I started baking with spelt flour, which has a tangy flavor reminiscent of a sourdough. Last night, I made muffins with oat flour, which is soft and nutty and, has a taste reminiscent of, well, oatmeal. I’ve used a lot of whole wheat flour in my time. I have recently fallen in love with injera, an Ethiopian spongey bread made from teff, but put off playing with teff flour in my own kitchen when I discovered that it is really, really expensive. So my collection now includes spelt, oat, rye, whole wheat and whole wheat graham flours, in addition to my (unbleached! never buy bleached flour! why would you want your food bleached?!) all-purpose and white flours. One can also buy cake flour, pastry flour, whole grain pastry flour, bread four and whole grain bread flour. All of these have different textures and flavors and all for good reasons. But unless you’re really, really serious about this, buy the flour you need for that recipe only. Store your beautiful flours in glass jars that seal tightly (to keep out crawly things). You can get really neat vintage-looking jars at Ikea for as little as $3 a piece. My mom stores her bags of flour in the freezer, which serves the same purpose of sealing them away from bugs and other things that find flour as nutritious as we do, but you know how I feel about temperatures. Flour must be at room temperature before I will use it. And once I get all those jars cleaned and labelled, you will see just how pretty they look on display!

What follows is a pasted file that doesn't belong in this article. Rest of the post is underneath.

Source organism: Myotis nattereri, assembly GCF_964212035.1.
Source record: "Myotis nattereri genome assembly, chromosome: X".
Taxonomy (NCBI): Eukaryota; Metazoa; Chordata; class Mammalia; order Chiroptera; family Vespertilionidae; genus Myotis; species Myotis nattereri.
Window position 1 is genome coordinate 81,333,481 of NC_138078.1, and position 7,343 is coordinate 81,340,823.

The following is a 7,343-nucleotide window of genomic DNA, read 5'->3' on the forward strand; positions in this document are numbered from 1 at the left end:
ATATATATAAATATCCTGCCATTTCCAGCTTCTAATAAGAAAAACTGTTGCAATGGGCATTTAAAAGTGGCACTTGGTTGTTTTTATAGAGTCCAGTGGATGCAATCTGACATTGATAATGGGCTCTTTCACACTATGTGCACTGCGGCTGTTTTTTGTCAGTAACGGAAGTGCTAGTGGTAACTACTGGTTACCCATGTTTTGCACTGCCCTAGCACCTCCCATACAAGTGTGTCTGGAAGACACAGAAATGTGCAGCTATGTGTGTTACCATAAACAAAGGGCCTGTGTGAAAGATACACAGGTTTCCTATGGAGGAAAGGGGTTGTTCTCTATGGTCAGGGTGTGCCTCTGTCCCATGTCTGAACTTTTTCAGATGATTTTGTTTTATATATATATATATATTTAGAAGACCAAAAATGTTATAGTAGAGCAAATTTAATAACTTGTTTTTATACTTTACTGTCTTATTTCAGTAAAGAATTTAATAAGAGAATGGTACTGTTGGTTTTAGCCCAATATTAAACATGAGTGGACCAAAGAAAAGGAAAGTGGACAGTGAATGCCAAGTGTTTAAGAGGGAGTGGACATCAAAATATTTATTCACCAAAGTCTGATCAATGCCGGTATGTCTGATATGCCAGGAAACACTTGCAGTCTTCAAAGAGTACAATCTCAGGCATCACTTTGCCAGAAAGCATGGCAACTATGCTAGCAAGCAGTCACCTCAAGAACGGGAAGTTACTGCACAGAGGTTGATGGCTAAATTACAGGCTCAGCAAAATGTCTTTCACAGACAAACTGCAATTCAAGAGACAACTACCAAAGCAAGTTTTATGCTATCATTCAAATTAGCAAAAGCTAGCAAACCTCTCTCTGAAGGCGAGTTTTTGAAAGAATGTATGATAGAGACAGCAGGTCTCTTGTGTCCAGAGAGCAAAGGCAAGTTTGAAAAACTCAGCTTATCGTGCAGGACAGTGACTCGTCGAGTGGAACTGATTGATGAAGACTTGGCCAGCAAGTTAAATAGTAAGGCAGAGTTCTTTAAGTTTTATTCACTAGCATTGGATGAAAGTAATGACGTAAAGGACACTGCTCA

Back to baking: here’s a really simple rule to remember about whole grains–because they are whole, and have all those parts listed in that picture above, they are heavier. They fill you up and stick to your ribs in a way that refined flours never can. (Try steel cut aka “Irish” oatmeal, if you haven’t, and tell me it’s not better than plain old Quaker oatmeal!) But remember, baking is all about chemistry. And heavier flour and you get heavier muffins. Not good. Unfortunately, we can’t just add extra baking powder or yeast to give it the same boost. That’s why Good to the Grain‘s recipes almost always contain some all-purpose flour. As does Heidi Swanson’s amazing Greek Yogurt Biscuit recipe. You can use only whole grain flour, but you end up with a heavier baked good and a wheatier taste. Even butter and baking soda just can’t make whole grain flour light and fluffy. But when I made Swanson’s biscuits (from Super-Natural Every Day), I used a little more spelt, a little more whole wheat and a little less all purpose and the result was delicious, light and beautiful. I probably compromised a little height and a little flakiness, but three of us finished off about 15 of those things (I ate more than Nathan or our guest… I admit it) so I’m calling it a success.
There’s one more increasingly popular way around using refined flour–use leftover cooked grains like oatmeal and quinoa. I adore healthychild.org, and my nutritionist contributes regularly. There are many recipes under the “Eat Healthy” section, and most are tailored to kids. If a kid likes it, you can bet it’s tasty.

Leave a Reply

Your email address will not be published. Required fields are marked *